Donation of Prize Money by Canadian Activist Spurs Flood of Dollars to Tar Sands Fight
'Quebec, hand in hand with First Nations, must not renounce to being master on its own land,' declares Gabriel Nadeau-Dubois.
Gabriel Nadeau-Dubois, recipient of a prestigious Canadian literary prize, announced this week he is donating the $25,000 award to a grassroots coalition against TransCanada Corporation's "Energy East" pipeline.
His challenge to people across Canada and the world to double his contribution to the group Coule Pas Chez Nous (Don’t Let it Flow in Our Backyard) has resulted in a flood of donations totaling at least $326,000 (in Canadian currency), with more money continuing to pour in.
Nadeau-Dobois achieved a high profile as an organizer of Quebec's "Maple Spring" student movement in 2012. In October of this year, he took part in a large protest in the town of Cacouna, Quebec against TransCanada's proposed Energy East pipeline, which would be the largest tar sands pipeline yet, aimed at transporting the oil across the country to terminals in Quebec and New Bruswick.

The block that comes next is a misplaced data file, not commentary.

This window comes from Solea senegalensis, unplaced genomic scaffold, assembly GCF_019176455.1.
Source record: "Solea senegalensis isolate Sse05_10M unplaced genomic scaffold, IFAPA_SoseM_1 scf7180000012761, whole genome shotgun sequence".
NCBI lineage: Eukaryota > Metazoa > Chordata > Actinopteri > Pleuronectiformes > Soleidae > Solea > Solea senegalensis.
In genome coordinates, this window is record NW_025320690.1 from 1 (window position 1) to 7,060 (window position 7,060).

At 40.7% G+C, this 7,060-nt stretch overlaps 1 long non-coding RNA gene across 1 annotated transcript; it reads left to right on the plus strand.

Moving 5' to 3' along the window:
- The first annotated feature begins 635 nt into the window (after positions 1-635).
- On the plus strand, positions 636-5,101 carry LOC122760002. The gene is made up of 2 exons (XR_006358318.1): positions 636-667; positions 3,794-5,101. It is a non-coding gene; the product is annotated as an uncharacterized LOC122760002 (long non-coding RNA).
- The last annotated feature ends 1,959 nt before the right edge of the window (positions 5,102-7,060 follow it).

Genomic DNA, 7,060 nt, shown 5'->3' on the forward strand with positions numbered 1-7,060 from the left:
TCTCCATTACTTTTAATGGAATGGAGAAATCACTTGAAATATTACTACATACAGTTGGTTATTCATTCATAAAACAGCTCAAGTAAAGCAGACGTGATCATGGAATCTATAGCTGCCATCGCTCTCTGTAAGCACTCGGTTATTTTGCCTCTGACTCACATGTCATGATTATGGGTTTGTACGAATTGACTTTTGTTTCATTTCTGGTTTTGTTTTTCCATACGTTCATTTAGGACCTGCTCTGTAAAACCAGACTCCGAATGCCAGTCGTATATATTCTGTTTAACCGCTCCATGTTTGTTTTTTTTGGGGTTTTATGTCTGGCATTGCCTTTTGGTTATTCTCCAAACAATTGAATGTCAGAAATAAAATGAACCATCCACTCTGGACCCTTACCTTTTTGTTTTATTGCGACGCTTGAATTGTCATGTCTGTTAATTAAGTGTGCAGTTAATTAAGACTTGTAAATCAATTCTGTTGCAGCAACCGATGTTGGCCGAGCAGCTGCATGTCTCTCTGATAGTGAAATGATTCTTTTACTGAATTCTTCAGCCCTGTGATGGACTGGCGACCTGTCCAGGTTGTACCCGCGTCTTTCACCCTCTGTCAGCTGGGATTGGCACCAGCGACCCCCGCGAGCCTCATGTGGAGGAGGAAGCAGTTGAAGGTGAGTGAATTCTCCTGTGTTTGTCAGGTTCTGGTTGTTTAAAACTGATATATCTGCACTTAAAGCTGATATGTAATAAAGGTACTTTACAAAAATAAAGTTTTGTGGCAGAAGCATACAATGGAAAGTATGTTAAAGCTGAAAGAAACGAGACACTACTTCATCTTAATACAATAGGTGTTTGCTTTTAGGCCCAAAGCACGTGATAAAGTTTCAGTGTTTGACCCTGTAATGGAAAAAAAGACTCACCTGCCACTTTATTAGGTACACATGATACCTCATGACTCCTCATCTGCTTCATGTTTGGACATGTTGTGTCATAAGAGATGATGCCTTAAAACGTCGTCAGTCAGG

The proposed pipeline has faced broad opposition from Indigenous peoples and other communities along its route.
"Quebec, hand in hand with First Nations, must not renounce to being master on its own land," Nadeau-Dubois wrote in a Tuesday article published in Montreal paper Le Devoir.
Nadeau-Dubois was granted the prize by Johnston, Queen Elizabeth II’s representative in Canada for a book he wrote chronicling the 2012 student strikes, entitled Tenir Tête.
In a Facebook message posted Tuesday, Nadeau-Dubois said he was pleasantly surprised by the strong response to his call. "Your solidarity fills me with hope," he wrote. "For now, the fundraising campaign is continuing. We're not giving up anything."